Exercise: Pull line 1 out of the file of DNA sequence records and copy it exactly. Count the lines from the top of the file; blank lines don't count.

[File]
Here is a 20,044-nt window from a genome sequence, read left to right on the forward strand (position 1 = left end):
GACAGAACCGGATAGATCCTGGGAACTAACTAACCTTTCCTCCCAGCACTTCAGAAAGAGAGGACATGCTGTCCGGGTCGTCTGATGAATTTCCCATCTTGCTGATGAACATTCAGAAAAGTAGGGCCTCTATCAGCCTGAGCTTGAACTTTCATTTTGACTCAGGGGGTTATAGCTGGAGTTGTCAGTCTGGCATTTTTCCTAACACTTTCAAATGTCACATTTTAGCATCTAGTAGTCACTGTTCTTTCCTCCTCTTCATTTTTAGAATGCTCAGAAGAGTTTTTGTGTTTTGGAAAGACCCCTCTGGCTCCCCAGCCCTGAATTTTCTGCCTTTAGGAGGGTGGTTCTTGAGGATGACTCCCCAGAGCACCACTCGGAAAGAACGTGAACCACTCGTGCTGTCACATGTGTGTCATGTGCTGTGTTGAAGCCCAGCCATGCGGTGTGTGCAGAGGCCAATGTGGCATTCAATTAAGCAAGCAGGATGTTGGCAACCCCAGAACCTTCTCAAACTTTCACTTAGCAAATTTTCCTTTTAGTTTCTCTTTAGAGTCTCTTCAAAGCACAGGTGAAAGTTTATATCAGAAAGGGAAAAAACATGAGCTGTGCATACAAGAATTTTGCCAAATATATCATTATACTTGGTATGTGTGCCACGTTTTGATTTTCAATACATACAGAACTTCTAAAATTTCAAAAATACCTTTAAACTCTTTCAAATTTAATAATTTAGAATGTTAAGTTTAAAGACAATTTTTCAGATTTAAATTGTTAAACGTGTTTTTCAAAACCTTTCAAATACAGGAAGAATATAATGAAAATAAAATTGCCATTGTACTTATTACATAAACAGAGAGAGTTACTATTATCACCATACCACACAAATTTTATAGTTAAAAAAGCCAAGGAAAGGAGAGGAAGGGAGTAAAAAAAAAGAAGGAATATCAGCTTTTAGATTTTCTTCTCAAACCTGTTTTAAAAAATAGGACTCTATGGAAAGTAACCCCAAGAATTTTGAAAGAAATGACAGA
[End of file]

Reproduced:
Here is a 20,044-nt window from a genome sequence, read left to right on the forward strand (position 1 = left end):